Tequila, reposado tequila, blue agave, Mexico, Patrón, Don Julio, Jose Cuervo, margarita, Vino de Mezcal, mescal wine, jimadores


What is Tequila?

Tequila, reposado tequila, blue agave, Mexico, Patrón, Don Julio, Jose Cuervo, margarita, Vino de Mezcal, mescal wine, jimadores. The blue agave plant mainly grows in the area surrounding the town of Tequila in the state of Jalisco. Due to its cultural heritage and history, this region where the agave plant is harvested was declared a UNESCO World Heritage site.

  • Every year, Mexico’s neighbors, The United States, celebrate National Tequila Day on July 24th.
  • Americans consume more of this distilled spirit than any other country in the world.

According to Esquire, the top 12 brands to drink are:

  • Patrón
  • Casa Noble
  • El Tesoro
  • Espolòn
  • Milagro
  • Partida
  • Herradura
  • Clase Azul
  • Corralejo
  • Don Julio
  • Jose Cuervo
  • Gran Centenario

Tequila origin

The Aztecs were already consuming a fermented drink called pulque made from the agave plant in 200 AD. This plant was very important to the Aztec culture as it was seen as the personification of the goddess of fertility Mayahuel. Spanish conquistadors would encounter this drink in 1519 when they invaded Mexico, although they were not fans of the beverage. The Spaniards would later distill the beverage to make ‘Vino de Mezcal’ or mescal wine, thereby creating tequila. By the 1600s, Don Pedro Sanchez who is revered as the “The Father of Tequila” would open the first large scale distillery in Jalisco.

In the 1700s, the famous Cuervo family would begin commercially producing this liquor, too. The Sauza family would follow in the 1800s and receive credit for discovering that blue agave was ideal for this drink. At the start of the 20th century, this distilled spirit was given its official definition, differentiating it from mescal. The 21st century would see the worldwide popularity of this distilled spirit with more people drinking it than ever before. Today, tequila consumption is at an all-time high with many countries around the globe importing this drink for their cocktails.


While this liquor is known for crafting delectable drinks, it also adds complexity to a variety of dishes. You can use tequila to marinate meat or vegetables, create glazes or syrups, and infuse just about anything. This distilled spirit is commonly used to add a punch of alcohol to sweets like sorbet or whipped cream. If you’re planning to barbecue or grill anything, the smoky flavor in a reposado can also complement those dishes very well.


As with many other types of spirits, tequila should always be consumed responsibly and in moderation. Nonetheless, this alcohol on its own has no sugar, no carbohydrates, and is low in calories. A 1.5 fluid ounce shot of this distilled spirit can contain:

Compared to some other varieties, this alcohol is often considered healthier than other spirits. A study from Harvard even found evidence to suggest that consuming this liquor might be beneficial for your bone health.

Commercial production

The commercial production of this distilled spirit only happens in Mexico as the country has exclusive rights to it. The process begins with workers called jimadores harvesting blue agave plants by hand using a sharp hoe-like tool. Tequila is only made from the heart of the plant also known as the pina because the green leaves are too bitter. The workers frequently measure the starch and only send pinas to the distillery if the levels are considered sufficient. The heart of the plants is quartered and sent to an oven to bake for 79 hours, thereby converting starch to sugar.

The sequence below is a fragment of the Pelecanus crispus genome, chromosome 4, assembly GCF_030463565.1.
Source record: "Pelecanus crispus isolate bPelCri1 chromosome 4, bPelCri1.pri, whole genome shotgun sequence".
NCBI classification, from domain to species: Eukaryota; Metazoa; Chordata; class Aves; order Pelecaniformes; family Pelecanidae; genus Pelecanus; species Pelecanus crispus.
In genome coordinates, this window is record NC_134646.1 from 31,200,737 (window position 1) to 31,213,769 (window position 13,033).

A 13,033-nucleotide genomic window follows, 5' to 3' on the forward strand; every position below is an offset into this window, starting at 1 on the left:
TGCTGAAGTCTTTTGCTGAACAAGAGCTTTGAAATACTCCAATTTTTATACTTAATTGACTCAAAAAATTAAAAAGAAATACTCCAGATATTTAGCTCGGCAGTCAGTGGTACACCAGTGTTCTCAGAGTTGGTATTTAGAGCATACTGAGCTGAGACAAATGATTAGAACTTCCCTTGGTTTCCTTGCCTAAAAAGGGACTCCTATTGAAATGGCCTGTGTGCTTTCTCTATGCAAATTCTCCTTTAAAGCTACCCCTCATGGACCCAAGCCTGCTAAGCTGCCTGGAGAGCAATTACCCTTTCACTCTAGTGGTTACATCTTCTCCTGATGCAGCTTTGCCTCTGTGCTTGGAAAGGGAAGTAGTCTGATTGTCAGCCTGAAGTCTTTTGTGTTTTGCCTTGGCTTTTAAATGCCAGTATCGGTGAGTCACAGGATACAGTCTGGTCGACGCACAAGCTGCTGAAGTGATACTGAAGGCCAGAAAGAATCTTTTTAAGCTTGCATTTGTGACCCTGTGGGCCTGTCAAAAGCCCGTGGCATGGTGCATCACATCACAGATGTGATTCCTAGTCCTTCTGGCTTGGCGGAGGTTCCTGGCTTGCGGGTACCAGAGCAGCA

Once baked, the fruit is shredded and crushed to make nectar that is then sent to tanks to be fermented. In the tanks, yeast is added to begin the fermentation process and the mixture is left for 72 hours. After that, the fermented mash and nectar are sent to the distillery to be condensed into a more potent liquid. This liquid becomes tequila after two distillation cycles and is then strained, diluted with purified water, and bottled. When the bottles are full, they are corked by hand, labeled, and stored until they are sold.


Tequila can craft a strong mixed drink, flavor meats, and give veggies a nice kick. Although this liquor is best enjoyed when it’s stored properly, which means keeping it cool. Distilled spirits should be stored at room temperature away from light and heat. Liquor also needs to be stored standing up to avoid disintegrating cork tops overtime.

Tequila recipes

This renowned liquor can be used in cocktails, as well as cooking. Here are some popular recipes.

FDA Regulation

The FDA has an agreement with The Alcohol and Tobacco Tax and Trade Bureau (TTB) which oversees and regulates hard liquor and spirits. Their standard of identity for tequila is a spirit distilled in Mexico “from a fermented mash derived principally from the Agave Tequilana Weber (“blue” variety)”. The definition goes on to add that the alcohol must have the aroma and characteristics generally attributed to this distilled spirit. To be considered tequila it must be bottled at not less than 40% alcohol by volume (80 proof)”. 


Archibald, Anna. “Tequila’s Mind-Bending Myths and Legends.” Liquor.com, Liquor.com, 27 July 2015, www.liquor.com/articles/history-of-tequila/.

Difford, Simon. “The Story of Tequila.” Diffordsguide.com, Difford’s Guide, 3 May 2015, www.diffordsguide.com/g/1084/tequila.

Shmerling, Robert. “The Truth about Tequila and Your Bones.” Harvard Health Blog, Harvard Health Publishing Harvard Medical School, 24 June 2020, www.health.harvard.edu/blog/truth-tequila-bones-201605259671.

“Class and Type Designation” Ttb.gov, The Alcohol and Tobacco Tax and Trade Bureau, https://www.ttb.gov/images/pdfs/spirits_bam/chapter4.pdf